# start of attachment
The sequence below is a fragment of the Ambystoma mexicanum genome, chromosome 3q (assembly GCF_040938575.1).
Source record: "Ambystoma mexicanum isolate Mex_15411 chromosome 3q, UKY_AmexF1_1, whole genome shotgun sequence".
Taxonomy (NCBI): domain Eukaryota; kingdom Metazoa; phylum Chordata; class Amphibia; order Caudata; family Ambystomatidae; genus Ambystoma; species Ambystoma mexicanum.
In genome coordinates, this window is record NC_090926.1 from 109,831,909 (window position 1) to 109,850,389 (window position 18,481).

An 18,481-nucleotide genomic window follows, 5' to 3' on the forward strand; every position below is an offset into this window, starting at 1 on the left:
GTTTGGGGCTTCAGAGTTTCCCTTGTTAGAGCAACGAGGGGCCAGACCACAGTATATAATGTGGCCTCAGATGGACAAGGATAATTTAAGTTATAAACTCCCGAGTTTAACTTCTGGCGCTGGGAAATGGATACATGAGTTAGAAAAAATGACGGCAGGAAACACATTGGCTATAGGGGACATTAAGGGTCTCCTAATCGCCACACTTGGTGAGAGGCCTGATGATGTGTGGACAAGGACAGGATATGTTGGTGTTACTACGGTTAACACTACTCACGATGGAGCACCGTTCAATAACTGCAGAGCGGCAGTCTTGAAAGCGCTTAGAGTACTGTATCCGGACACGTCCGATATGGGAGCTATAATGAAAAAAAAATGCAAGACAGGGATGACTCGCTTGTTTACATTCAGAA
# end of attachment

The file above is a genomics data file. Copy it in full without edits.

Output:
The sequence below is a fragment of the Ambystoma mexicanum genome, chromosome 3q (assembly GCF_040938575.1).
Source record: "Ambystoma mexicanum isolate Mex_15411 chromosome 3q, UKY_AmexF1_1, whole genome shotgun sequence".
Taxonomy (NCBI): domain Eukaryota; kingdom Metazoa; phylum Chordata; class Amphibia; order Caudata; family Ambystomatidae; genus Ambystoma; species Ambystoma mexicanum.
In genome coordinates, this window is record NC_090926.1 from 109,831,909 (window position 1) to 109,850,389 (window position 18,481).

An 18,481-nucleotide genomic window follows, 5' to 3' on the forward strand; every position below is an offset into this window, starting at 1 on the left:
GTTTGGGGCTTCAGAGTTTCCCTTGTTAGAGCAACGAGGGGCCAGACCACAGTATATAATGTGGCCTCAGATGGACAAGGATAATTTAAGTTATAAACTCCCGAGTTTAACTTCTGGCGCTGGGAAATGGATACATGAGTTAGAAAAAATGACGGCAGGAAACACATTGGCTATAGGGGACATTAAGGGTCTCCTAATCGCCACACTTGGTGAGAGGCCTGATGATGTGTGGACAAGGACAGGATATGTTGGTGTTACTACGGTTAACACTACTCACGATGGAGCACCGTTCAATAACTGCAGAGCGGCAGTCTTGAAAGCGCTTAGAGTACTGTATCCGGACACGTCCGATATGGGAGCTATAATGAAAAAAAAATGCAAGACAGGGATGACTCGCTTGTTTACATTCAGAA